3. Experimental

3.1. Preparation of H. Procumbens Extracts

H. procumbens (300 g) was extracted with 70% ethanol (3 L) for 4 h at 80 °C in a reflux apparatus. The process was repeated twice, and the extracts were filtered through membrane filters (0.45 µm; Millipore, Billerica, MA, USA). The samples were lyophilized to yield a dark yellow powder. The yield of H. procumbens extracts was 41.6%.

3.2. Animals and Treatments

Male Sprague-Dawley (SD) rats (160–200 g) were purchased from Samtako (Gyeonggi-do, Korea). Animals were housed at two rats per cage in an air-conditioned room at 23 ± 1 °C, 55%–60% relative humidity, and a 12 h light/dark cycle (07:00 lights on, 19:00 lights off), and were given a regular laboratory rodent diet. After acclimatization for 1 week, 8-week-old male SD rats were anesthetized with 2% of isoflurane and pain-related surgeries were performed. After plantar incision operation, rats were divided into three following treatment groups: (1) control + vehicle, (2) control + naproxen (30 mg/kg, i.p.), and (3) control + H. procumbens extracts (300 mg/kg, p.o.). H. procumbens extracts and naproxen were dissolved in distilled water for oral administration at the desired doses in a volume of 5 mL/kg. The dosage of H. procumbens extracts was selected in consideration of usual human dosages (1.5–9 g/60 kg-weighted human, extracts dosages) commonly used in herbal medicine practice [12,32]. H. procumbens extracts at a dosage of 300 mg/kg in rats corresponds to 1.8 g H. procumbens extracts/60 kg-weight human subject, corresponding to H. procumbens extracted from approximately 4.3 g of the H. procumbens raw material. The sample treated groups were oral administrated H. procumbens extracts or naproxen after the plantar incision operations. After spared nerve injury (SNI) operation, rats were divided into two following treatment groups: (1) SNI-control + vehicle, and (2) SNI-control + H. procumbens extracts (300 mg/kg). H. procumbens extracts was given by p.o. route, immediately following surgery, once a day, which continued for 21 consecutive days. All animal experiments were carried out according to the guidelines of the Korea Food Research Institutional Animal Care and Use Committee.

3.3. Plantar Incision of Postoperative Pain Rat Model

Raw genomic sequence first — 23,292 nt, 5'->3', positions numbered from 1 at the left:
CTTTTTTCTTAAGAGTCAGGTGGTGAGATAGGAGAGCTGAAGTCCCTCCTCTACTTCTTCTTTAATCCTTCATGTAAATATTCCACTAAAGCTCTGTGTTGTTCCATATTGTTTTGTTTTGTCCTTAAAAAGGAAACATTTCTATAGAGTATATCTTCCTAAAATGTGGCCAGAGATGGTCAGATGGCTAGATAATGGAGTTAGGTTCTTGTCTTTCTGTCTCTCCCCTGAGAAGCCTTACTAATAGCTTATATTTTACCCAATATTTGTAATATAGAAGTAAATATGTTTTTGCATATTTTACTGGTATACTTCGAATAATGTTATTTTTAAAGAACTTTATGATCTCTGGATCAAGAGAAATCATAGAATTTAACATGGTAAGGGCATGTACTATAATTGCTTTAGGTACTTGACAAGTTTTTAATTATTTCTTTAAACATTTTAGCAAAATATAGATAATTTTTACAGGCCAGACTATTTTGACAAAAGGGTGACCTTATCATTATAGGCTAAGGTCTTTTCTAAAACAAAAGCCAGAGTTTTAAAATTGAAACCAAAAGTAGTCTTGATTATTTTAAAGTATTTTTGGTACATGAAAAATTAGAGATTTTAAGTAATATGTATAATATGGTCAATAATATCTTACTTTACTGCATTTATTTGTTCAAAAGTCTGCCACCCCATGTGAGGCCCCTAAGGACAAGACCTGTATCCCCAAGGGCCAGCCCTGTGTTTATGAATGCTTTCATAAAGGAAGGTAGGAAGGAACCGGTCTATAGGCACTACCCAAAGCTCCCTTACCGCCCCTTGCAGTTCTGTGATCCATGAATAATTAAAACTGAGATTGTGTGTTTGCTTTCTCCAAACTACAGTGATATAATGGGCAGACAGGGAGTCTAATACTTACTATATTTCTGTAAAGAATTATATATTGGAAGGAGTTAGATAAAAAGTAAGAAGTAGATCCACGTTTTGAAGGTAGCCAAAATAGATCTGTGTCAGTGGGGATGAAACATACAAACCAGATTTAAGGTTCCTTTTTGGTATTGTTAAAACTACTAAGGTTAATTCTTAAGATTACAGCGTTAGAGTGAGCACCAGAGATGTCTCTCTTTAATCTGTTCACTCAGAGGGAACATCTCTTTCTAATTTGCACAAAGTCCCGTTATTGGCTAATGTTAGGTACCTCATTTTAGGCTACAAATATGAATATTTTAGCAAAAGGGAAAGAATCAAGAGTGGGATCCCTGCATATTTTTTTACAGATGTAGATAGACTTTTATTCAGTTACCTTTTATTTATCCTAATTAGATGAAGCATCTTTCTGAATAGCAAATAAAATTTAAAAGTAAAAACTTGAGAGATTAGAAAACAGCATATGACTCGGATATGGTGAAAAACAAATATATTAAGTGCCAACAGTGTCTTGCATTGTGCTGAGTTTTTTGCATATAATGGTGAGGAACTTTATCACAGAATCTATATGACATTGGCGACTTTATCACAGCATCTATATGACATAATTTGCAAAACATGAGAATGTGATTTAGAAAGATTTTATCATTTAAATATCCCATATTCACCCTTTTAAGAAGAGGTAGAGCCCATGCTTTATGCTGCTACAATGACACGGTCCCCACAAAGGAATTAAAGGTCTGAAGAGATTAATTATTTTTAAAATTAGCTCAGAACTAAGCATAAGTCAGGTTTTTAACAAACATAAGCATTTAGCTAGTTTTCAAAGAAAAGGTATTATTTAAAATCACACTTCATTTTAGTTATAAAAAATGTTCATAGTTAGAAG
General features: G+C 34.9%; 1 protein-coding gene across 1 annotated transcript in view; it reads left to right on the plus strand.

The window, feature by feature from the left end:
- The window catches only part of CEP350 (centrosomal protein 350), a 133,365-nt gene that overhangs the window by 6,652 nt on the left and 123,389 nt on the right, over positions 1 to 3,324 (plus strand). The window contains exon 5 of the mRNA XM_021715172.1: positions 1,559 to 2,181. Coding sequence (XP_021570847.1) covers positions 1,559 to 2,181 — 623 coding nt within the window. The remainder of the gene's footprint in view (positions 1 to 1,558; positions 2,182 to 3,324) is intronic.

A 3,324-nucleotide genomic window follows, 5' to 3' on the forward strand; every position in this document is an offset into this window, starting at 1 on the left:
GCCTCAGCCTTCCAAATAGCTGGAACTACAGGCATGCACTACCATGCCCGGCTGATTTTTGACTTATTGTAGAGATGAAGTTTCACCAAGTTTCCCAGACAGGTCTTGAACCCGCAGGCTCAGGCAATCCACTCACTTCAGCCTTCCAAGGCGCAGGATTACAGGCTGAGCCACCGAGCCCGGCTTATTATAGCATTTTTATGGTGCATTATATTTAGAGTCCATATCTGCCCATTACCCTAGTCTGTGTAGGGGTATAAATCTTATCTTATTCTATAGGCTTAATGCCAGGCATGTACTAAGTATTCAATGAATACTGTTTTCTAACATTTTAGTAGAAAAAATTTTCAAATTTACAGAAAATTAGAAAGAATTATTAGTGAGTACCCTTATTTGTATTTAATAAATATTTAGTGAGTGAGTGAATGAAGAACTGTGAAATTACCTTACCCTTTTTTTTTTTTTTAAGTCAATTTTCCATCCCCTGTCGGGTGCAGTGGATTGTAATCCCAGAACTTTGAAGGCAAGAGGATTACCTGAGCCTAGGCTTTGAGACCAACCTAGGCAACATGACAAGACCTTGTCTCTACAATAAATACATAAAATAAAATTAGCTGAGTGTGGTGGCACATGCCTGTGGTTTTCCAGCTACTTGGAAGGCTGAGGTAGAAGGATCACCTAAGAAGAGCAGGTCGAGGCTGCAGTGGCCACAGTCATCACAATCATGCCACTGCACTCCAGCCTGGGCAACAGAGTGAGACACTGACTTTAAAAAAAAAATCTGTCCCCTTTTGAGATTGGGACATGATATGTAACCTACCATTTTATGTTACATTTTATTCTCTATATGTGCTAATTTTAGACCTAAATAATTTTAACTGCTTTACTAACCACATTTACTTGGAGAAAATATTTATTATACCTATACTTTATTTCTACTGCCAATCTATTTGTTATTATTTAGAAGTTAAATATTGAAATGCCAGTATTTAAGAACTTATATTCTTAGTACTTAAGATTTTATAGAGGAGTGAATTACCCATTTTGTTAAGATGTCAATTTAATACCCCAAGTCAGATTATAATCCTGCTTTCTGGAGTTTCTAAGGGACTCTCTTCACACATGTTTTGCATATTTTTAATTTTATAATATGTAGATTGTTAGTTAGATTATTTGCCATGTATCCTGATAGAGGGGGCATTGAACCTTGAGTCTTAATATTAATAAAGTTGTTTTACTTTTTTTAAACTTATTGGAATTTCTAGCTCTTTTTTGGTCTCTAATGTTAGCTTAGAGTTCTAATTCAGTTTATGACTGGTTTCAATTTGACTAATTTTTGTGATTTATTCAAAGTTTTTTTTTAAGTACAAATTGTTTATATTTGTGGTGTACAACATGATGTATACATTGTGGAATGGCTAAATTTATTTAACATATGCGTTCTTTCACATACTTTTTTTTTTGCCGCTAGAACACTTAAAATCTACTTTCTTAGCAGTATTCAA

Surgery was performed as previously described [16], with minor modifications. Briefly, rats were anaesthetized with 2% isofluorane and, a 1 cm longitudinal incision was made with scalpel, through skin and fascia of the plantar aspect of the paw, starting 0.5 cm from the proximal edge of the heel and extending toward the toes. The plantar muscle was raised and incised longitudinally. Following haemostasis with gentle pressure, the skin was opposed with two single interrupted sutures using polyamide monofilaments. The animals were allowed to recover in their home cages.

3.4. Spared Nerve Injury (SNI) of Neuropathic Pain Rat Model

The surgical procedure was performed as described previously with some modifications [33]. The SNI procedure comprised an axotomy and ligation of the tibial and common peroneal nerves leaving the sural nerve intact. The common peroneal and the tibial nerves were tightly ligated with 5.0 silk and sectioned distal to the ligation, removing 2 ± 4 mm of the distal nerve stump. Great care was taken to avoid any contact with or stretching of the intact sural nerve. The skin was opposed with two single interrupted sutures using polyamide monofilaments.

3.5. Mechanical Withdrawal Threshold (MWT) Analysis

Animals were placed on an elevated wire grid and the plantar surface of the paw stimulated with a series of ascending force von Frey monofilaments (Stoelting, Chicago, IL, USA). The threshold was taken as the lowest force that evoked a brisk withdrawal response to one of three repetitive stimuli. To determine the time course of hyperalgesia and allodynia, a baseline measurement was made prior to surgery, and then again at 6 and 24 h post-surgery for hyperalgesia, 3, 6, 9, 12, 15, 18, and 21 days post-surgery for allodynia.

3.6. Ultrasonic Vocalization (USVs) Analysis

After induction of the plantar incision of postoperative pain, the category of 22–27 kHz USVs emitted by adult rats was monitored and scored for 10 min using Sonotrack ultrasonic microphones (Metris B.V., KA Hoofddorp, The Netherlands) placed at a distance of 25–30 cm from the heads of the animals. The rats emitted ‘calls’ that were counted using the Sonotrack 2.2.1 software.

3.7. Statistical Analysis

Data analyses were performed using one-way analysis of variance (ANOVA), followed by Tukey’s post hoc test, using Prism 5 (GraphPad Software, Inc., San Diego, CA, USA) for multigroup comparisons. All data are presented as the mean ± standard error (SEM). Significance was set at p < 0.05.

4. Conclusions

In conclusion, the analgesic effect of H. procumbens extracts led to a reduction in the number of ultrasonic distress vocalizations caused by plantar incision postoperative pain in rats, and to a decrease in allodynia in response to von Frey stimulation of the hind paw evidenced by a decreased mechanical withdrawal threshold (MWT) in the spared nerve injury (SNI) neuropathic pain rat model. These results suggest that H. procumbens extracts could be useful on the treatment of postoperative and neuropathic pain, but more pharmacological and toxicological investigations are needed for finding the exact mechanism of action and for safety evaluation.

Acknowledgments

This study was supported by Grant from the Korea Food Research Institute.

Conflicts of Interest

The authors declare no conflict of interest.

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  • Sample Availability: Samples of the H. procumbens extracts are available from the authors.